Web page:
It got me to thinking about my first interactions on the web. I certainly made a lot of these rookie errors – publishing too much information, not checking my privacy settings, typing words that I did not realize could ever come back to haunt me. But, I attributed this to a lack of understanding of the web – since it was all new to me. By nature, I also trust easily, and I got burned a few times before I realized I had to make some changes. Perhaps the embarrassment and horror those students must have felt when they realized their errors must have made were the same that I felt when I realized I had not controlled my privacy effectively. That oh-just-kill-me-now feeling engulfing me.

And then it hit me. Wanting privacy is not necessarily about having things to hide, it is about having some semblance of control, some sense of safety. Just like in live social circles, people want to build up a community, where we can actually open up. When we freak out about privacy settings, aren’t we really just feeling a lack of control? Everyone has things that they don’t want everyone to know. Everyone. It is not just secrets. But with tweets, Facebook updates, Instagram, we are pushing the boundaries of our private selves and contributing to our own discomforts. Is it possible to maintain your “privacy” while living in public? Or is it all an illusion, and our online identity is just theatrics?

If adults cannot even grapple with these issues – what does this all mean for my students?

Ethnographer Dana Boyd, focuses on social media research. In her address at SXSW in 2010, “Making Sense of Privacy and Publicity“, she spoke about the difference between PII (Personally Identifiable Information) and PEI (Personally Embarrassing Information). We teach kids not to put any PII on the internet, yet many adults do, in order to find and connect with friends in social networks. What gets us up in the morning to check Facebook to untag a picture is really PEI. However, what is embarrassing to one person, may not be embarrassing to another. At some point, individually, we all need to draw a line. We do not need to record every moment of our private lives publicly. Is it the same people complaining about their privacy settings who are also posting instant updates from their Friday night social engagement? As Michael Malice aptly puts it, “People think that every thought they have, every experience — if it is not captured it is lost.” There is certainly a difference between being out in public, and wanting that information being publicized to the world. On the web, that line is inherently blurred.

This is a complicated issue with complicated, and personal, answers.

Let me leave you with some questions that are again recommended by Dana Boyd. When talking to kids about privacy, she recommends toning down the instruction, and increasing the dialogue. Avoid telling them what to do, instead asking questions such as… What are you trying to achieve? Who do you think you’re talking to? How would you feel if someone else was looking? What if what you said could be misinterpreted?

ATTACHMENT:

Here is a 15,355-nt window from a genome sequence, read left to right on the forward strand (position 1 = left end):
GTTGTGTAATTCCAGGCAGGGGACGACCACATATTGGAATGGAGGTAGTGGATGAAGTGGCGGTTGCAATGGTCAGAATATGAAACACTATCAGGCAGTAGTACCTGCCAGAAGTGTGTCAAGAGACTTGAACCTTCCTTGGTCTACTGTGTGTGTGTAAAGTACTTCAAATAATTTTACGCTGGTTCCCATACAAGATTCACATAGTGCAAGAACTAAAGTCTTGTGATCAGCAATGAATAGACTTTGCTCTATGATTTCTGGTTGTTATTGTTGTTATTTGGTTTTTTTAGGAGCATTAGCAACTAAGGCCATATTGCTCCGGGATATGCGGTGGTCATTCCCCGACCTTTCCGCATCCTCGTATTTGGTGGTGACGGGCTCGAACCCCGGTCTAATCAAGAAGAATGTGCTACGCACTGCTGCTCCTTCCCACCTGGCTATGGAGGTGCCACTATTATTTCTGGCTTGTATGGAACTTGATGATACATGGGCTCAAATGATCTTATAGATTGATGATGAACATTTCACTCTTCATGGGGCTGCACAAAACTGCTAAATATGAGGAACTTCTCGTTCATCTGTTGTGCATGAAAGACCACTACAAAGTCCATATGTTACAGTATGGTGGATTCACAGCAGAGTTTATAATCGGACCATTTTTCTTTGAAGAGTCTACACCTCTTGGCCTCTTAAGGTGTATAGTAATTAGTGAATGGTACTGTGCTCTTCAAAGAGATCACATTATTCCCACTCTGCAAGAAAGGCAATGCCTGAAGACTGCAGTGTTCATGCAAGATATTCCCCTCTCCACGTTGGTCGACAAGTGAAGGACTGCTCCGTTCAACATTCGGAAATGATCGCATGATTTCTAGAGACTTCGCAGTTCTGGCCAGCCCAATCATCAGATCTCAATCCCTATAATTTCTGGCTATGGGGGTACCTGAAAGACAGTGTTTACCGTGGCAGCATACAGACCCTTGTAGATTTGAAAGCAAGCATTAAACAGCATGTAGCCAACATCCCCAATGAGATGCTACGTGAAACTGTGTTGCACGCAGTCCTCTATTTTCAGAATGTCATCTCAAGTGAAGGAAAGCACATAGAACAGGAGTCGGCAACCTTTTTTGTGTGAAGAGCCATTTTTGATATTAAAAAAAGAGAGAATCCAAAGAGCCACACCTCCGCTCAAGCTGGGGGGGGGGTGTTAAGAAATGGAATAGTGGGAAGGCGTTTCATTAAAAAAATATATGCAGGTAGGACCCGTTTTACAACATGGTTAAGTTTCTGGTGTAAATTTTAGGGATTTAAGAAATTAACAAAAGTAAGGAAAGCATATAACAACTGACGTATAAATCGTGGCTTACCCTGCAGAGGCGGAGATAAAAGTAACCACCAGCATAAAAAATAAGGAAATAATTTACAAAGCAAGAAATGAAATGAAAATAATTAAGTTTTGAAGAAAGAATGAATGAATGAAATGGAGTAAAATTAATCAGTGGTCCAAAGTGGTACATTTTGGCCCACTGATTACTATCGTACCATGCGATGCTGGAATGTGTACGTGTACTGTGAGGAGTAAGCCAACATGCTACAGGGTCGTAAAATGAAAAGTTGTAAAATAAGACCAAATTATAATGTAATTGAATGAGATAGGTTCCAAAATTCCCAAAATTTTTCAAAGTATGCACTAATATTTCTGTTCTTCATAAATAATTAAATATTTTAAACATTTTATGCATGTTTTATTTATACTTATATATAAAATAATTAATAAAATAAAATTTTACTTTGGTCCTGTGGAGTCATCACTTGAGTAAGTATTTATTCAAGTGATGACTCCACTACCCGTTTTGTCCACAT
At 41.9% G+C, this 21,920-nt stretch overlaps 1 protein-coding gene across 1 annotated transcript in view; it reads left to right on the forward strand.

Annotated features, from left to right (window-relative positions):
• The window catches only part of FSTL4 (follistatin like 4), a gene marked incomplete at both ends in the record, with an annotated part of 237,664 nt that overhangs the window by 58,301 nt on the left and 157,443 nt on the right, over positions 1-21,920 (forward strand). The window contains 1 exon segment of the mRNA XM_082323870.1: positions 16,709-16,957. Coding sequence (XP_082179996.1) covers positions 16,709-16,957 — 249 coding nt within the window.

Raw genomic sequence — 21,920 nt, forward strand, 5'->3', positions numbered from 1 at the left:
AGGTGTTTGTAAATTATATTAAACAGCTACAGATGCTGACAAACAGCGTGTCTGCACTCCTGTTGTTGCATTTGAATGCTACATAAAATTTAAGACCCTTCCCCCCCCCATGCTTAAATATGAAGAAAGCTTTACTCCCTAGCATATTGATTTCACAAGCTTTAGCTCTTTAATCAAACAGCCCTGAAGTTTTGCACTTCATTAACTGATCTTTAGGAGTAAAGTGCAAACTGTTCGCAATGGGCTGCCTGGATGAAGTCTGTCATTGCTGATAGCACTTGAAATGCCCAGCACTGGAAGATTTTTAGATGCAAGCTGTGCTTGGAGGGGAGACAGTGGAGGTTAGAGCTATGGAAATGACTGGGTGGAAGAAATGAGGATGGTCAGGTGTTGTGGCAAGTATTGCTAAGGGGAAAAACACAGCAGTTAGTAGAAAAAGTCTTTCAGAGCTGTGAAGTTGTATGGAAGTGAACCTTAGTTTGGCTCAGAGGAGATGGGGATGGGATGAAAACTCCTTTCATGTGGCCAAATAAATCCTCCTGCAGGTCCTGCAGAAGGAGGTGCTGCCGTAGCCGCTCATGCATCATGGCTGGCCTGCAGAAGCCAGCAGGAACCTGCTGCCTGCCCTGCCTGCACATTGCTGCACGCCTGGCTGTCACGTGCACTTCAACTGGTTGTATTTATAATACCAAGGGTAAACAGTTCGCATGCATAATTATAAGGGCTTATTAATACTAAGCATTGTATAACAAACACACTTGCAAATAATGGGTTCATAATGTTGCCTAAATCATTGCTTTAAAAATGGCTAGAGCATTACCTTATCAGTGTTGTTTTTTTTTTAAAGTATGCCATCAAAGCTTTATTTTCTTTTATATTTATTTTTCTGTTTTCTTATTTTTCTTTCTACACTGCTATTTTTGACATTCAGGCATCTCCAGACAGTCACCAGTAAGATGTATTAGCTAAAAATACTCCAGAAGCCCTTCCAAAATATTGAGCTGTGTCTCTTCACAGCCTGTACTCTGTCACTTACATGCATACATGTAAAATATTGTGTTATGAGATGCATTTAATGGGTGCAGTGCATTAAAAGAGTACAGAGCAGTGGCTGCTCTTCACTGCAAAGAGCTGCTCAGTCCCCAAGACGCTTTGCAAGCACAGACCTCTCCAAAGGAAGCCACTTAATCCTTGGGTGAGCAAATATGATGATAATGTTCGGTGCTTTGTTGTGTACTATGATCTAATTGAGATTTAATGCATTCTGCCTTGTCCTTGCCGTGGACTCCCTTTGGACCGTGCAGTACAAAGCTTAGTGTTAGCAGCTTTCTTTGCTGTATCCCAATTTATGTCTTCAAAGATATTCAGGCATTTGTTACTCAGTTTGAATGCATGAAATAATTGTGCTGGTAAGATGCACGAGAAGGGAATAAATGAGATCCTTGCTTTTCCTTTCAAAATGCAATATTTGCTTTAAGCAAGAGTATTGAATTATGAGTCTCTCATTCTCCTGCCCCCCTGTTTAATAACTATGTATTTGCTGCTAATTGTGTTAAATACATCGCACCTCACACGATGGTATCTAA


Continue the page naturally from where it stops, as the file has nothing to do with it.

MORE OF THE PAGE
And finally, have you, and your students consider the beauty and magic in a “life less posted”.

Just some public thoughts in honor of Privacy Week.

So You Want to be a Superhero?

“Ideas are the most valuable thing. Good ones make all the difference; bad ones can hold us back, maybe even destroy us. If we can focus on finding the right ones, helping distill them, and transfer them as quickly as possible, we can get more of that. Curation is that means to the end.” – Peter Hopkins

It has become impossible not to think about the internet without considering the idea of digital citizenship and what it means to create a digital footprint, and a digital identity. As educators, it has certainly become our responsibility to explicitly teach students the specific details about the fingerprints they leave online, and how to manage their identities as digital citizens. They need to know who they are, and what they stand for, and how to represent that effectively in the digital landscape.

But, I believe our responsibilities as educators go far beyond just teaching and modeling digital citizenship. With the speed the internet is growing, and the amount of information that is passed in an internet minute, we need to teach out students more then just how to manage their digital footprints, but by extension, how to manage information. We have to shift our focus from merely teaching them how to create new content, but how to continually make sense of the content that is being produced. There is an overwhelming mind-blogging amount of information, and kids (and adults!) need to be taught how to make meaning out of it.

The buzz word of the past few months refers to a relatively new group of people who have become internet content curators. When I hear the word curator, most people probably think of a museum or art curator. Originally derived from Latin meaning ‘to care for‘, the word has evolved to include digital curators who filter through the endless information on the internet, and attempt to organize, synthesize and contextualize it. Maria Popova, curator and writer of a popular blog called Brain Pickings, describes content curation as the “drive to find the interesting, meaningful, and relevant amidst the vast maze of overabundant information, creating a framework for what matter in the world and why”.

Take a look at this video created by Percolate, a company that turns brands into curators. It was created to help build understanding about content curation:

Being a curator is a HUGE job. In fact, it is a job of epic, super-human proportions. It is a job which may only be a fit for a superhero! While we have been relying on machines and programs to sort through our information, with sites such as Google, curation relies on humans. But not just any human. A human with a critical eye, an ability to categorize and organize. Superheroes are usually described as having enhanced senses, a strong moral code, and they often rely on technology as their secret weapon. As teachers, can we begin equipping our students with these superhuman abilities?

Curator tools are being designed at an ever-accelerating rate. Sites like Pinterest, Scoop-it, and magnify.net all are designed with the purpose to help humans take control of this new job description.

Our kids are doing this already – they have to be. Living in a digital landscape – they are online, attempting to sort through the mass of information. But, are they doing effectively? Are they simply stealing ideas? Are they honoring attribution? Are they getting to what really matters, and ignoring the irrelevant?

Let’s teach our kids to be the new superheroes of the internet. The world needs us to.